Brian Eno - artist, composer, inventor, thinker - spoke to Kevin Kelly about the meaning of Africa for music and technology.

"Africa is everything that something like classical music isn’t. Classical—perhaps I should say “orchestral”—music is so digital, so cut up, rhythmically, pitchwise and in terms of the roles of the musicians. It’s all in little boxes. The reason you get child prodigies in chess, arithmetic, and classical composition is that they are all worlds of discontinuous, parceled-up possibilities. And the fact that orchestras play the same thing over and over bothers me. Classical music is music without Africa. It represents old-fashioned hierarchical structures, ranking, all the levels of control. Orchestral music represents everything I don’t want from the Renaissance: extremely slow feedback loops.

If you’re a composer writing that kind of music, you don’t get to hear what your work sounds like for several years. Thus, the orchestral composer is open to all the problems and conceits of the architect, liable to be trapped in a form that is inherently nonimprovisational, nonempirical. I shouldn’t be so absurdly doctrinaire, but I have to say that I wouldn’t give a rat’s ass if I never heard another piece of such music. It provides almost nothing useful for me.

But what is tremendously exciting to me is the collision of vernacular Western music with African music. So much that I love about music comes from that collision. African music underlies practically everything I do—even ambient, since it arose directly out of wanting to see what happened if you “unlocked” the sounds in a piece of music, gave them their freedom, and didn’t tie them all to the same clock. That kind of free float—these peculiar mixtures of independence and interdependence, and the oscillation between them - is a characteristic of West African drumming patterns. I want to go into the future to see this sensibility I find in African culture, to see it freed from the catastrophic situation that Africa’s in at the moment. I don’t know how they’re going to get freed from that, but I desperately want to see this next stage when African culture begins once again to strongly impact ours.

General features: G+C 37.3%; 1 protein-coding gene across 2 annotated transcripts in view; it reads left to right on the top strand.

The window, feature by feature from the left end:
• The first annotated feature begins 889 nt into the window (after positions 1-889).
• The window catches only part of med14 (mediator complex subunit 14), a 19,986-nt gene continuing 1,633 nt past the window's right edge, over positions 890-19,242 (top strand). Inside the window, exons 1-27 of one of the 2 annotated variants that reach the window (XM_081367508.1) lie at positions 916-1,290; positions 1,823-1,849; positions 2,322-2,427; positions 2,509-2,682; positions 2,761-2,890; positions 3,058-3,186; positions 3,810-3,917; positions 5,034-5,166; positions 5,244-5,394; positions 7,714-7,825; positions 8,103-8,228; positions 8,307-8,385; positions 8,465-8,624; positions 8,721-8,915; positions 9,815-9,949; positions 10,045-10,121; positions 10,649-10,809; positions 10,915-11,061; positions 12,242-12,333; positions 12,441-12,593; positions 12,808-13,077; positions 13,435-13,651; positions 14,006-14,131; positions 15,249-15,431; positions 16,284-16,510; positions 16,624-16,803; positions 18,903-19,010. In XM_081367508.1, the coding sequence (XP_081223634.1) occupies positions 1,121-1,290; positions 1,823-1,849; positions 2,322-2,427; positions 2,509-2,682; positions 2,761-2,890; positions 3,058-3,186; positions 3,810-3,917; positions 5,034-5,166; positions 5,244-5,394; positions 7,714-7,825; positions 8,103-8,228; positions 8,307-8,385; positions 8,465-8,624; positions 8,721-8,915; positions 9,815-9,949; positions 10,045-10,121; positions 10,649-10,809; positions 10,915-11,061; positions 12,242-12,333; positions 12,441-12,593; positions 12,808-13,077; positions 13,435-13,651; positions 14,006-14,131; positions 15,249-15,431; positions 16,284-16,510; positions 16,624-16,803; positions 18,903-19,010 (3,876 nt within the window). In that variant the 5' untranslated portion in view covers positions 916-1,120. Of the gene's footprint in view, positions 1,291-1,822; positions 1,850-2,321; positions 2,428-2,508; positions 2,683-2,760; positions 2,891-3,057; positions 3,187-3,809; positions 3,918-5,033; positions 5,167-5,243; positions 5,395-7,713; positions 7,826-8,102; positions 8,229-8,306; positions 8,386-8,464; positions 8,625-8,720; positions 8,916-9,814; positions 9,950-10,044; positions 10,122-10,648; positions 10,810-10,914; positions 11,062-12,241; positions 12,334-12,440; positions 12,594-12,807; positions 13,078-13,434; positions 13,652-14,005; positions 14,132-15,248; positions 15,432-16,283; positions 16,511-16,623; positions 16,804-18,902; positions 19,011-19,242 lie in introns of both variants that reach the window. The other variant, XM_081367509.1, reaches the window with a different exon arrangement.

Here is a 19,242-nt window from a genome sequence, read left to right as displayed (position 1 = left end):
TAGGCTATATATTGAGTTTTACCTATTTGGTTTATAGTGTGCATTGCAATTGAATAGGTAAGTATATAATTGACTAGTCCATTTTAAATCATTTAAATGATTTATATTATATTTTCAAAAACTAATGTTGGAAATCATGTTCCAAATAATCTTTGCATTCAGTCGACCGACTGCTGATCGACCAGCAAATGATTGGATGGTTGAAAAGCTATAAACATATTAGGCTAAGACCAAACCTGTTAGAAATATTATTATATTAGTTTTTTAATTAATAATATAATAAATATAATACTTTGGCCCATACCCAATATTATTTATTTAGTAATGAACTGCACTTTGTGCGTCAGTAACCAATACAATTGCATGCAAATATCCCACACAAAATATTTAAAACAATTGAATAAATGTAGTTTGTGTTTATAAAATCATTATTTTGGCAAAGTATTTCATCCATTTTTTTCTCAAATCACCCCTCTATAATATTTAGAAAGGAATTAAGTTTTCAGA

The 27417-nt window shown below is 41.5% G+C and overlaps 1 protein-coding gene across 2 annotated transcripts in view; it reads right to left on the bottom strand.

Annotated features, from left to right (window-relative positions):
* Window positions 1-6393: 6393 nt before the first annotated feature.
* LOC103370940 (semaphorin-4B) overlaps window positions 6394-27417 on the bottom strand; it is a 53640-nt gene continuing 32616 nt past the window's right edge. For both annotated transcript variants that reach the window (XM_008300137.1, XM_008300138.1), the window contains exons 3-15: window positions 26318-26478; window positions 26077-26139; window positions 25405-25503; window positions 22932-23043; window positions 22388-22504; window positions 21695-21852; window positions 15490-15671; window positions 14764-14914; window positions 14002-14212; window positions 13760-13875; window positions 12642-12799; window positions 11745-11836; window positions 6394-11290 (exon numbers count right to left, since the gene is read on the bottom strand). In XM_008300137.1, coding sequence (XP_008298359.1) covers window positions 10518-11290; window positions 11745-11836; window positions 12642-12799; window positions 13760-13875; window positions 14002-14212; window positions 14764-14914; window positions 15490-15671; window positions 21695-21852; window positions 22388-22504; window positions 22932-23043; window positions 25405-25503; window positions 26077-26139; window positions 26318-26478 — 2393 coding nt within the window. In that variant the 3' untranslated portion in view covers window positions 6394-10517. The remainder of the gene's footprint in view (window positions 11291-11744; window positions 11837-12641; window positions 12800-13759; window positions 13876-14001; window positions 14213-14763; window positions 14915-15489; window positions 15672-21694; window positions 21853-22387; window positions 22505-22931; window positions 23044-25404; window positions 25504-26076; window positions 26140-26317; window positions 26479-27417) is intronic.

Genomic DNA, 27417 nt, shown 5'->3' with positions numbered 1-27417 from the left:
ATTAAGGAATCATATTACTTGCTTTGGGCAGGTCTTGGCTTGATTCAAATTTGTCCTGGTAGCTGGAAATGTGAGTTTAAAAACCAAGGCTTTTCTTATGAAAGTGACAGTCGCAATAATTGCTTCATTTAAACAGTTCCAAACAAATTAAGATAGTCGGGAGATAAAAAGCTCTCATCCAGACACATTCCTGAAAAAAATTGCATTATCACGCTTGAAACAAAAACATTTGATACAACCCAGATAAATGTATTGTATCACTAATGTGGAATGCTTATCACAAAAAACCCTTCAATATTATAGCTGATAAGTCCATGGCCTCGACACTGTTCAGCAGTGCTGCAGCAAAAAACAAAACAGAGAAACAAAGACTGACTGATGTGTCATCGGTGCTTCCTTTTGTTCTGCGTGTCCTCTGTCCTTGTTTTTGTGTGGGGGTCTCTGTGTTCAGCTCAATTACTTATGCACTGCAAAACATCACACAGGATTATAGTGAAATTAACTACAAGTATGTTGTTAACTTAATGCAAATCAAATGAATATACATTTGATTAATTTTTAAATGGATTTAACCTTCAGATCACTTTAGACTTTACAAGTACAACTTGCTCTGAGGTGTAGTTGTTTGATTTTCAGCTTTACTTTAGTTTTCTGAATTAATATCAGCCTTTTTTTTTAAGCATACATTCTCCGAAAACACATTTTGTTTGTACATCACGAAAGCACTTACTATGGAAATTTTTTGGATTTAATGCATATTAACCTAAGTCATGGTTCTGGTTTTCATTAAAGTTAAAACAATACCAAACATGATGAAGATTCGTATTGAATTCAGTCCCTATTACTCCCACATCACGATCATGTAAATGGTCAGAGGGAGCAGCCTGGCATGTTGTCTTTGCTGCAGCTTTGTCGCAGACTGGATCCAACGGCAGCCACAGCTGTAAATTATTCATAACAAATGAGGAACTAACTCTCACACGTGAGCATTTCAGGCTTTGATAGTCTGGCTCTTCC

Do you know what I hate about computers? The problem with computers is that there is not enough Africa in them. This is why I can’t use them for very long. Do you know what a nerd is? A nerd is a human being without enough Africa in him or her. I know this sounds sort of inversely racist to say, but I think the African connection is so important. You know why music was the center of our lives for such a long time? Because it was a way of allowing Africa in. In 50 years, it might not be Africa; it might be Brazil. But I want so desperately for that sensibility to flood into these other areas, like computers.

What’s pissing me off is that it uses so little of my body. You’re just sitting there, and it’s quite boring. You’ve got this stupid little mouse that requires one hand, and your eyes. That’s it. What about the rest of you? No African would stand for a computer like that. It’s imprisoning."white

Excerpt taken from Wired Magazine (May 1995). Kevin Kelly was Wired’s co-founder and executive editor. You can find the complete interview at wired archive.

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    @ Xander: that TedTalk was eyeopening! I love Eglash's conclusion: "The idea of self-organization is in Google search engine that takes advantage of the self-organizing properties of the web..." (+aidsvirus +capitalism etc.)

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  • "There's not enough African history in Brian Eno" (Ron Eglash) It was West African divination practices that spawned binary code, and in turn, computing.

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    "It provides almost nothing useful for me." The word "almost" in the above text is probably referring to the way classical music is providing a contrast to African music. Describing the thing one likes by describing what one should dislike, makes it an opinion one can (dis)agree with. But I think we need the both contrasting worlds to be able to judge what progress should be about. And isn't that why computers are turning into handhelds?

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  • Hi Koert, this video from the TED conference, a talk by Kwabena Boahen also adresses the notion of African input being a valuable adition to technology development. And while we're at it, here's Kevin Kelly at TED talking about the future of the web:

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  • I'd say this is a classical interview and deserves a reposting. The text is over 10 years old, but we could still use more Africa in technology. Thanks to Dick Rijken for bringing this text under my attention (long time ago).

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